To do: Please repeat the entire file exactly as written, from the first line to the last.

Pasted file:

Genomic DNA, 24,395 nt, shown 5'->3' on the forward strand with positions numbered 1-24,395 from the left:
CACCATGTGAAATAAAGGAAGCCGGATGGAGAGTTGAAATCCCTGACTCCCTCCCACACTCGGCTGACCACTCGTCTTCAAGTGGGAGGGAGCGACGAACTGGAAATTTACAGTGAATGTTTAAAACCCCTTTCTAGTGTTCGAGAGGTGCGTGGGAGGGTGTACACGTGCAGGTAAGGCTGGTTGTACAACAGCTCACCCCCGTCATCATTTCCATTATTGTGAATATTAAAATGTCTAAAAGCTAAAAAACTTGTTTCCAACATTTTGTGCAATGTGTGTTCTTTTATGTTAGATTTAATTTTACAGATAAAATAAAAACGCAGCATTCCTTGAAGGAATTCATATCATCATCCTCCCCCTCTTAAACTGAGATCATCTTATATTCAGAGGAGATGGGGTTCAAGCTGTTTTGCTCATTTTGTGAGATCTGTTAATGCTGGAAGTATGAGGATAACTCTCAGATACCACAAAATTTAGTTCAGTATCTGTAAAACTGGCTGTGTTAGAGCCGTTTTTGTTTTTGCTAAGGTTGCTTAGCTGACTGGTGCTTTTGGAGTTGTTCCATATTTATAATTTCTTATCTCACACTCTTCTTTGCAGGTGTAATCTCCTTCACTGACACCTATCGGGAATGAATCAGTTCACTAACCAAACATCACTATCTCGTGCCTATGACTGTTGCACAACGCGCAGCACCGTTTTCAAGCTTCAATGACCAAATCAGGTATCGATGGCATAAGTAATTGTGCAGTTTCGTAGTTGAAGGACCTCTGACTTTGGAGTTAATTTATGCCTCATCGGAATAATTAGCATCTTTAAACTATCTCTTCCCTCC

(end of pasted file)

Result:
Genomic DNA, 24,395 nt, shown 5'->3' on the forward strand with positions numbered 1-24,395 from the left:
CACCATGTGAAATAAAGGAAGCCGGATGGAGAGTTGAAATCCCTGACTCCCTCCCACACTCGGCTGACCACTCGTCTTCAAGTGGGAGGGAGCGACGAACTGGAAATTTACAGTGAATGTTTAAAACCCCTTTCTAGTGTTCGAGAGGTGCGTGGGAGGGTGTACACGTGCAGGTAAGGCTGGTTGTACAACAGCTCACCCCCGTCATCATTTCCATTATTGTGAATATTAAAATGTCTAAAAGCTAAAAAACTTGTTTCCAACATTTTGTGCAATGTGTGTTCTTTTATGTTAGATTTAATTTTACAGATAAAATAAAAACGCAGCATTCCTTGAAGGAATTCATATCATCATCCTCCCCCTCTTAAACTGAGATCATCTTATATTCAGAGGAGATGGGGTTCAAGCTGTTTTGCTCATTTTGTGAGATCTGTTAATGCTGGAAGTATGAGGATAACTCTCAGATACCACAAAATTTAGTTCAGTATCTGTAAAACTGGCTGTGTTAGAGCCGTTTTTGTTTTTGCTAAGGTTGCTTAGCTGACTGGTGCTTTTGGAGTTGTTCCATATTTATAATTTCTTATCTCACACTCTTCTTTGCAGGTGTAATCTCCTTCACTGACACCTATCGGGAATGAATCAGTTCACTAACCAAACATCACTATCTCGTGCCTATGACTGTTGCACAACGCGCAGCACCGTTTTCAAGCTTCAATGACCAAATCAGGTATCGATGGCATAAGTAATTGTGCAGTTTCGTAGTTGAAGGACCTCTGACTTTGGAGTTAATTTATGCCTCATCGGAATAATTAGCATCTTTAAACTATCTCTTCCCTCC